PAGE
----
Music, marketing and the race to the bottom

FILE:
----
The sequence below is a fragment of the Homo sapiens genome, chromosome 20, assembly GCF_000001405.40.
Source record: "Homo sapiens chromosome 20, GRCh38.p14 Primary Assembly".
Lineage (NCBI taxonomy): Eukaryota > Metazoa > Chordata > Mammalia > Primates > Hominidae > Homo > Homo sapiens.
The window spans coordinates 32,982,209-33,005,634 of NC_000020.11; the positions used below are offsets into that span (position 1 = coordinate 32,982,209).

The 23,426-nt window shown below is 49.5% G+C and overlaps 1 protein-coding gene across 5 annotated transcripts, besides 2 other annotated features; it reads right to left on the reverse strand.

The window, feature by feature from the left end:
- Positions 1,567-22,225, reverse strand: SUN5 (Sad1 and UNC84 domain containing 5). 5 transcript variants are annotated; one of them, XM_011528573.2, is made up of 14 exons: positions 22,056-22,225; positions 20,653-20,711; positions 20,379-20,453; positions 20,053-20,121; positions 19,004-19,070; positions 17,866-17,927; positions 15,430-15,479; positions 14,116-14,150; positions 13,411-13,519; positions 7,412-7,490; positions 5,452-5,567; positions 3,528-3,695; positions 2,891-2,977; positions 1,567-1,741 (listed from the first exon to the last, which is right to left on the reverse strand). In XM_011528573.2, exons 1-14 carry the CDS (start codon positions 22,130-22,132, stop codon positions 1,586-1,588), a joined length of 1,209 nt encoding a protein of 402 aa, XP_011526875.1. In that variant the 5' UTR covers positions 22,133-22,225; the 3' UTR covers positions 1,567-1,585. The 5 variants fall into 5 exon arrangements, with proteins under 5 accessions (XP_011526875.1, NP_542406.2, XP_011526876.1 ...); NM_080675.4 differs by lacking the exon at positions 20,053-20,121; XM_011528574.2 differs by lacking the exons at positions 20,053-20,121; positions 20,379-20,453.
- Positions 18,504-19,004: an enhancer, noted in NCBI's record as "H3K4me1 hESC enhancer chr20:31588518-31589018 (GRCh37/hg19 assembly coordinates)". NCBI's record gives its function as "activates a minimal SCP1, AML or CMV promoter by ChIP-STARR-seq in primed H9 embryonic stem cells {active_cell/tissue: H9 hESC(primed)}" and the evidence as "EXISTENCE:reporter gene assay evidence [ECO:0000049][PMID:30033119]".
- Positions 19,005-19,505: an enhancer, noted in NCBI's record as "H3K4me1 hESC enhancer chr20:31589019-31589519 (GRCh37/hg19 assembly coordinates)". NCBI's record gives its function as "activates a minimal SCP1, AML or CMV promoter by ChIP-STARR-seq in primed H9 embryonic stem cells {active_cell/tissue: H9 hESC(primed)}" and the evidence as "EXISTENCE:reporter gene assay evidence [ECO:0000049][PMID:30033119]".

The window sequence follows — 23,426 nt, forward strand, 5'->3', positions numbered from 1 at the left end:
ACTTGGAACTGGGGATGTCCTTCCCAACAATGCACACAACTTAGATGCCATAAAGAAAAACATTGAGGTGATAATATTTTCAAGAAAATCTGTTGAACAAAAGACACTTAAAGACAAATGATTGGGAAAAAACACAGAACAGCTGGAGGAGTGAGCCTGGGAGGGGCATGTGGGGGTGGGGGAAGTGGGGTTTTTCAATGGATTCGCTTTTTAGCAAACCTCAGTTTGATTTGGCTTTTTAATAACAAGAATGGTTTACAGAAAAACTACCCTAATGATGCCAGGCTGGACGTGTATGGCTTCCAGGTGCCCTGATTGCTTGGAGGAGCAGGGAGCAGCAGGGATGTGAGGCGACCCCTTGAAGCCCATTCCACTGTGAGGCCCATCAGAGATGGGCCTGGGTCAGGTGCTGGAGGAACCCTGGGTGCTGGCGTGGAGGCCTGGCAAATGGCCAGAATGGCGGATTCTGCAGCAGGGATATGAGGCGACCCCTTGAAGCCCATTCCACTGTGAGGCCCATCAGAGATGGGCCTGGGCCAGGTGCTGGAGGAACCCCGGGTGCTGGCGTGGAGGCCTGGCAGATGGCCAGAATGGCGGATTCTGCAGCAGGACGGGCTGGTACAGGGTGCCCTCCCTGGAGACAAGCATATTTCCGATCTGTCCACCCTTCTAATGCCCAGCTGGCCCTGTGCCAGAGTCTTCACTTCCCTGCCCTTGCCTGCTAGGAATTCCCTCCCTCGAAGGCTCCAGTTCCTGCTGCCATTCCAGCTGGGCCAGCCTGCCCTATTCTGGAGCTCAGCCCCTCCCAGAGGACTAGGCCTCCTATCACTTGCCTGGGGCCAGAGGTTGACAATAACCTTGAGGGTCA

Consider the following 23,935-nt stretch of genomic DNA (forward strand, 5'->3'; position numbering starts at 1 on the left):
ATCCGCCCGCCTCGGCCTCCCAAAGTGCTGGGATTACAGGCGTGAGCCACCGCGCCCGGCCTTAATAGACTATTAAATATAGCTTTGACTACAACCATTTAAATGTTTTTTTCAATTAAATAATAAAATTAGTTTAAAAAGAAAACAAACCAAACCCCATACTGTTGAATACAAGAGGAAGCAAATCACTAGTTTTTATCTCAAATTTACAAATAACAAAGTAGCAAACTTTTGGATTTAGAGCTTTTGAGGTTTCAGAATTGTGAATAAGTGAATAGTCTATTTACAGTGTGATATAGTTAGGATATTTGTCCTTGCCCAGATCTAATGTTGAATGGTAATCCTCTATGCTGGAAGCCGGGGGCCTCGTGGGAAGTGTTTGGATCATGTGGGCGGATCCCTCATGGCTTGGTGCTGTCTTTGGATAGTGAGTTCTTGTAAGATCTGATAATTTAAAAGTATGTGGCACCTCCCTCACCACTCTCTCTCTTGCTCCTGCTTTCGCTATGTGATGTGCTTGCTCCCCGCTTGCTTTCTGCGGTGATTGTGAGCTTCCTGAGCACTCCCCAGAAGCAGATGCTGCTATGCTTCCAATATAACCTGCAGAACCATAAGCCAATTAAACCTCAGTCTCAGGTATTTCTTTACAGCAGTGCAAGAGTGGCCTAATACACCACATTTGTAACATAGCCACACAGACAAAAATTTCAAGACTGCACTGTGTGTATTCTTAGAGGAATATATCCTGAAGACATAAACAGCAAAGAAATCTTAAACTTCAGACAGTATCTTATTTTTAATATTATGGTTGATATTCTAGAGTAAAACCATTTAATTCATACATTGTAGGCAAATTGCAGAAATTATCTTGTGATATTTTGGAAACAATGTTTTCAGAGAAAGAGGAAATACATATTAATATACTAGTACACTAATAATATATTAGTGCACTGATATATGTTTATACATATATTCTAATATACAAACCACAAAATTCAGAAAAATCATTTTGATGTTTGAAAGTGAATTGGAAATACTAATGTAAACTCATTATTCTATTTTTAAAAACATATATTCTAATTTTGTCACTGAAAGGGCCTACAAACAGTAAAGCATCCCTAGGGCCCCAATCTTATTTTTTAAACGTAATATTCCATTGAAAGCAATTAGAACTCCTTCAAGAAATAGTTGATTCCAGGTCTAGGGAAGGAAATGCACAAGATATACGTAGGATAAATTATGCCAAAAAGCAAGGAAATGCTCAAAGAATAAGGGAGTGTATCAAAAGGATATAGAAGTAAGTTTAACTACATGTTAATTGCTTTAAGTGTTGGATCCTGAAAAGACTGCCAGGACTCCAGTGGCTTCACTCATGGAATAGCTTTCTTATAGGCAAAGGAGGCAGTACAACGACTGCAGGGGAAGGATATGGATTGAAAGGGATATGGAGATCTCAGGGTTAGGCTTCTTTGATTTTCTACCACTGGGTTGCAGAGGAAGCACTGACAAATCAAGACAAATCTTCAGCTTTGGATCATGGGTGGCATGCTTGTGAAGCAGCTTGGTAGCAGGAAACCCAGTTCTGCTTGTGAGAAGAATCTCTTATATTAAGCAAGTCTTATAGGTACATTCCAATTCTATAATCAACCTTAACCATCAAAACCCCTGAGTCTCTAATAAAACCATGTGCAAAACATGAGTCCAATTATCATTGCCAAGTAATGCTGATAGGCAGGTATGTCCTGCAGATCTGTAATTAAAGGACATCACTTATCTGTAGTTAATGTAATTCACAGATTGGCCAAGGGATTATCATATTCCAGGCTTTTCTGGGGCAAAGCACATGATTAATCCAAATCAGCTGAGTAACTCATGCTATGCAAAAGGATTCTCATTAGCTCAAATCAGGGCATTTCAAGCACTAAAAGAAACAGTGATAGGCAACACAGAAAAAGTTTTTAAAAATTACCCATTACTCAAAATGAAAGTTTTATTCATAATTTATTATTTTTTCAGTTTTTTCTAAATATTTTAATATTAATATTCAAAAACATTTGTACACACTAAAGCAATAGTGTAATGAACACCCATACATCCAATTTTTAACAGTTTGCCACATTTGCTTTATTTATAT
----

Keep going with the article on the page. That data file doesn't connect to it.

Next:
Down, down... I do love it when I read an article that crystallises various random thoughts of my own into a clear and precise view on something. Yesterday, Matt Hawn sent me an article from James Penycate’s Ooh Brilliant blog, various points of which did just that. I’ve made no secret of the fact that I’ve been feeling (not to be too dramatic, but…) a sense of crisis about how exactly music is marketed of late. Facebook is becoming ever-more pointless as a platform from which to market (though perhaps not as a platform to carry word of your band – a very key difference). PR coverage on key sites feels like its becoming less meaningful as 500 labels queue up to grab a premiere on The Guardian, Pitchfork, NME or one of the other kingpin sites, which in reality may only be exclusive for an hour and which in my experience often actually drive very few plays. Overall, it feels like rising above the churn of “stuff” to get noticed is getting harder and harder. I won’t repost the main points of the article here but if James’s summary is “less noise, more quality please” (though the article runs far deeper than that) then I wholeheartedly agree. Someone recently commented to me lately that “cultivating media” should be a key element of building an artist up – all the more so now that the days of securing on going campaign-wide coverage via one site/magazine are well and truly over. However, if the media coverage one is securing is nigh-on pointless because it amounts to a mere mention or repost of a press release with no personal touch or passion behind it, it counts for very little. We’re all cheating ourselves here and it is becoming a race to the bottom. That desperately needs to change.

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